Widening income inequality is recognised in many countries today as a serious global and national problem. It threatens to undermine economic growth, political and social stability, physical health and psychological well-being, and is blamed for unleashing disruptive populist and anti-globalisation forces.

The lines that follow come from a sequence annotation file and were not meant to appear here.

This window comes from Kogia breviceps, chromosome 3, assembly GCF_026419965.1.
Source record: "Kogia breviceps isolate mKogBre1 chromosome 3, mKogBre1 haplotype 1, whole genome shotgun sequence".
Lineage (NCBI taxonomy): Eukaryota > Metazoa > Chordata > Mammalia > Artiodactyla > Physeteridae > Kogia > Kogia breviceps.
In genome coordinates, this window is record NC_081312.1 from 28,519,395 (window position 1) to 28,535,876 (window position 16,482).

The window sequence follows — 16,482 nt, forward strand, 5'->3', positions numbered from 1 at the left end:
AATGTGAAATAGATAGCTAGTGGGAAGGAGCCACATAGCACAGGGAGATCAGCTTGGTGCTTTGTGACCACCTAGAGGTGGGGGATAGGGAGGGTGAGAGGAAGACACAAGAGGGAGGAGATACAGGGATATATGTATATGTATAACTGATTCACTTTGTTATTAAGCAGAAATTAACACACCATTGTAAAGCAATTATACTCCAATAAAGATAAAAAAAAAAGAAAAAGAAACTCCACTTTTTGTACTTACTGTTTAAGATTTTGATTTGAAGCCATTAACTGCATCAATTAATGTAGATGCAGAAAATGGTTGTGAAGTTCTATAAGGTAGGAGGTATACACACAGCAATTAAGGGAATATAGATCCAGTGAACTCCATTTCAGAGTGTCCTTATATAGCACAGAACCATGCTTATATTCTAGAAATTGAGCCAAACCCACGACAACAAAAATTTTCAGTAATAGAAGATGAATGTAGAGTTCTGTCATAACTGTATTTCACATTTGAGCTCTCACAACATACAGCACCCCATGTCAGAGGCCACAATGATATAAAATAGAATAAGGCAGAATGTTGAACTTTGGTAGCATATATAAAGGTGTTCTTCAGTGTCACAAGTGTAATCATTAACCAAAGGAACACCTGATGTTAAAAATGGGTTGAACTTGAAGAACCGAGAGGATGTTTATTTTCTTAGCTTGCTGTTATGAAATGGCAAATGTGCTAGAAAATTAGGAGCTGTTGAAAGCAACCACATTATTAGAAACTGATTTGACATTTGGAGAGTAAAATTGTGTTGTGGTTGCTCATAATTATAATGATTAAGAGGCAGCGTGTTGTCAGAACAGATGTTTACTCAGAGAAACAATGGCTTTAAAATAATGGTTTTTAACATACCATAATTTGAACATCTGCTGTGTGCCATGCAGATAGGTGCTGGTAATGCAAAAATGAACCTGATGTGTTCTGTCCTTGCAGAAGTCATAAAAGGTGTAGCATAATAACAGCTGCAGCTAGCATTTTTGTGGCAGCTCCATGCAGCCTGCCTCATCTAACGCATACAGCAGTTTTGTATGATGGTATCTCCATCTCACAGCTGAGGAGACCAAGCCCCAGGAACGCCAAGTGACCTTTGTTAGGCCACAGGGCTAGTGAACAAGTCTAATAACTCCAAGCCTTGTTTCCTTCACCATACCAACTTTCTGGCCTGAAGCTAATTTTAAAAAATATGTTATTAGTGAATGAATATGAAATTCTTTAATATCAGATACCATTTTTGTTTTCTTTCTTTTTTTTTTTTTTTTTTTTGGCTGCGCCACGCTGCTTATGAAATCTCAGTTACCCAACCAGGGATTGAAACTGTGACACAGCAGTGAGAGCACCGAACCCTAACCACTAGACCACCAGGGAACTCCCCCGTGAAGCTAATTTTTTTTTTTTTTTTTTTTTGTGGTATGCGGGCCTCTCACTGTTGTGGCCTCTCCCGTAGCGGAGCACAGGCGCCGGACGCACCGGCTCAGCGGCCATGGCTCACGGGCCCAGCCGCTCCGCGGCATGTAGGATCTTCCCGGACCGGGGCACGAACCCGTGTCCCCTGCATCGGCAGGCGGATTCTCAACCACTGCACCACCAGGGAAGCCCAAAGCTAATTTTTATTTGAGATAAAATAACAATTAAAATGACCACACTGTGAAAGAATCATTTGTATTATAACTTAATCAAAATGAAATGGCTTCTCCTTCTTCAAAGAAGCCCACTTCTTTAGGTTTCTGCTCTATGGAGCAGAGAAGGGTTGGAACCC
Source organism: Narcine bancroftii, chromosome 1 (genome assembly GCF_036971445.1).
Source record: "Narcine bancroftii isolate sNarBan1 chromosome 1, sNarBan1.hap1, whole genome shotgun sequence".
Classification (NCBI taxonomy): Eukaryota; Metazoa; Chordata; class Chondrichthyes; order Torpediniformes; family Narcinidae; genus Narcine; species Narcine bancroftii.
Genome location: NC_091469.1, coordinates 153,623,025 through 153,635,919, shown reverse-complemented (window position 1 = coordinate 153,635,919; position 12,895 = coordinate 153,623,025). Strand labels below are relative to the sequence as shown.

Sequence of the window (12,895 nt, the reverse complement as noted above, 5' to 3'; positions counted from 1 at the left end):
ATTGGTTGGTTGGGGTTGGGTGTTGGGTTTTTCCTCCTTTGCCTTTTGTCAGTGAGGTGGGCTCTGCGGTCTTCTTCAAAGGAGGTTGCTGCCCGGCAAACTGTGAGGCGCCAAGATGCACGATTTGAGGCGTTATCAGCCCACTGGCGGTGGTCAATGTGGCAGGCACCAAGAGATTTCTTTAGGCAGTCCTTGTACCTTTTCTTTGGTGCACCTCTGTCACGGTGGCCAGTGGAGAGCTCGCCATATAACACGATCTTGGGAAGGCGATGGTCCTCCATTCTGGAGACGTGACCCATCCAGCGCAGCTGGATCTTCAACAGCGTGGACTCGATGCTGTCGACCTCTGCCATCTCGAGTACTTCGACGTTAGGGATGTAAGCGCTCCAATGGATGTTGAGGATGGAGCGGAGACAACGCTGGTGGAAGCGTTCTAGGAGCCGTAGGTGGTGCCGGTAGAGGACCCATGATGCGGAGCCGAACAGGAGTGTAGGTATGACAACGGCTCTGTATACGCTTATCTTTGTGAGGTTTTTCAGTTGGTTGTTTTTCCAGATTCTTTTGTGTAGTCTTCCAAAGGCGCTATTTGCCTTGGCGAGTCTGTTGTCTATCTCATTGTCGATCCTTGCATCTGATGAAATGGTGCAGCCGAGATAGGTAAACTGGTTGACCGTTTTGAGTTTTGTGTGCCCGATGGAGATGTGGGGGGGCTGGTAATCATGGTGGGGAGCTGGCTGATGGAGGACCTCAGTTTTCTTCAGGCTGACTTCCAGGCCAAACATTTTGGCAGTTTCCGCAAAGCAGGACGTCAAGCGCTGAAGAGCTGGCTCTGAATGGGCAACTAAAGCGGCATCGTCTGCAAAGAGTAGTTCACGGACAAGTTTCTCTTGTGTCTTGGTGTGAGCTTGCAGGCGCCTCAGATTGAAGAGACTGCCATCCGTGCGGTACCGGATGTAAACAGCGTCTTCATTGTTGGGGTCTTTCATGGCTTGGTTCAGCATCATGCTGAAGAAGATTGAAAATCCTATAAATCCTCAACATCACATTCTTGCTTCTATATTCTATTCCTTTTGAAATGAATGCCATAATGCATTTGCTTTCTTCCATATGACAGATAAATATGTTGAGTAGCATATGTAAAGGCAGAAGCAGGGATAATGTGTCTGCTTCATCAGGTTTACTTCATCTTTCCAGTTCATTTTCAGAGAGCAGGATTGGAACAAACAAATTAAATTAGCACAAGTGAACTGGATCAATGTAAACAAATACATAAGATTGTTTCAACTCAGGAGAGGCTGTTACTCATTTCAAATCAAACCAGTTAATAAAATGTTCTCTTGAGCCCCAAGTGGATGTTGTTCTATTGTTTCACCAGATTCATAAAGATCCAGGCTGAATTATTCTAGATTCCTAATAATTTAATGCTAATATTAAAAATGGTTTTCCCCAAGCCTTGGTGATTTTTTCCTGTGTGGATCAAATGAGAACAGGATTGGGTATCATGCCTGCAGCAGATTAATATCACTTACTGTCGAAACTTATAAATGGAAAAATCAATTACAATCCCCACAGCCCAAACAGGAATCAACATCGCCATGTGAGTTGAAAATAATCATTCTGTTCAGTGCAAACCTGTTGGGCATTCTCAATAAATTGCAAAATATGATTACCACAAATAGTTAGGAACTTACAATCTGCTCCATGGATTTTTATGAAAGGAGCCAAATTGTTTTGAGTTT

At the same time, economic research shows that public policies to reduce inequality through redistributive measures - such as greater social subsidies funded by tax increases, including unrestricted cash transfers to the poor and capital gains taxes on the rich - do not have negative impact on work effort, savings and investment, as I explained in an earlier article, "How inequality and low wages can stall growth" (ST, July 21, 2018).
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